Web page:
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encounter noise that's mostly when i wanted to talk about i have a graphic i was asked to prepare projected into sftv if possible i'm sorry the text didn't show up this is an image of a typical be hypothetical building site it represents the property being built and permits within the area are controlled by dbi the blue area is both within the sidewalk and the parking strip it is issued as a street space permit to allow the contractor to allowing provide the blue minimum path through this site it will be widower depending on the site for example, market
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street may not work but for vertical or construction we'll need to get a special street permits or additional street space i thought that might be helpful to talk about where the agencies have a role with the vertical construction. >> thank you. i want to say this part of the city ear building mixed use neighbors a lot of the neighborhoods are considered streets of importance so i appreciate that sfmta is looking at the borders on a case by case basis to understanding the mixed use and a half of the area so thank you. >> thank you. >> so new dbi?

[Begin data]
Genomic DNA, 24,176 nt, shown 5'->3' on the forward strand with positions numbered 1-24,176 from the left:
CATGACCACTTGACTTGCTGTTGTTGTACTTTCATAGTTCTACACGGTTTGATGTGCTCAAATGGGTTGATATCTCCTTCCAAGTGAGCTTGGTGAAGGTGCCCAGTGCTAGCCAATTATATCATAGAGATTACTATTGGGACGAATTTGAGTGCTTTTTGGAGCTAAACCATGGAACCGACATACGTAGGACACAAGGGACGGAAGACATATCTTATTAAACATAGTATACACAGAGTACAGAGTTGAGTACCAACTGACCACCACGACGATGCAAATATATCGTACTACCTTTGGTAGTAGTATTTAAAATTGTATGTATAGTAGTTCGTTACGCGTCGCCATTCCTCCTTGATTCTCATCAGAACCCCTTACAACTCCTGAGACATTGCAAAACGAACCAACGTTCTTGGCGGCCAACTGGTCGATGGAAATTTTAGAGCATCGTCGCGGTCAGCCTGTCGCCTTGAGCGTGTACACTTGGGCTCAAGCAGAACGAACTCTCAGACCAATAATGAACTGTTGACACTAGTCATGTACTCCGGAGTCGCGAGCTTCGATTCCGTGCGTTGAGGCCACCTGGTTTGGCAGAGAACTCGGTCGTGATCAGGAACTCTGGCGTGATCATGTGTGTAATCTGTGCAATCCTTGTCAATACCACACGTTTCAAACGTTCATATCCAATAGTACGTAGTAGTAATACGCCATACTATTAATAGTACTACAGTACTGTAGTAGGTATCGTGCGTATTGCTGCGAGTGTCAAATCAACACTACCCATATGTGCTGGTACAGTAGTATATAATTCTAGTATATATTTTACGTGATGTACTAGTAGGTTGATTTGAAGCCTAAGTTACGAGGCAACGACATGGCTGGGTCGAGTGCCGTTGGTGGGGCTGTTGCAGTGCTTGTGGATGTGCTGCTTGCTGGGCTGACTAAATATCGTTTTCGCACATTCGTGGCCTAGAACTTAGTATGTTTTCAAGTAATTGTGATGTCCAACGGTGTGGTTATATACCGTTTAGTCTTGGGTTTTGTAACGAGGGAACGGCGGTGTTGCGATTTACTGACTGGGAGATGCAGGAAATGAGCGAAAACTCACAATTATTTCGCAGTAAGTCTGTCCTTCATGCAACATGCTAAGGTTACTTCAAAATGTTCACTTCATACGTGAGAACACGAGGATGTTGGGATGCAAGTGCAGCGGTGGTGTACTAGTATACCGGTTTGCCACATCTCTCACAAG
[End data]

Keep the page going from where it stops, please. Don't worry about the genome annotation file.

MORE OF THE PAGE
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>> good afternoon, supervisors my name is patrick i'm the chief building inspector at dbi here to talk about our policies and procedures. >> construction work at night is covered under san francisco muni code allowable working hours we know are from 7:00 a.m. to 8:00 p.m. it's important to talk about the 5 decimals over ambiance what is essential means is that those projects can navigate work that is within this 5 decimals above ambiance that's the normal
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background noise that's during the day it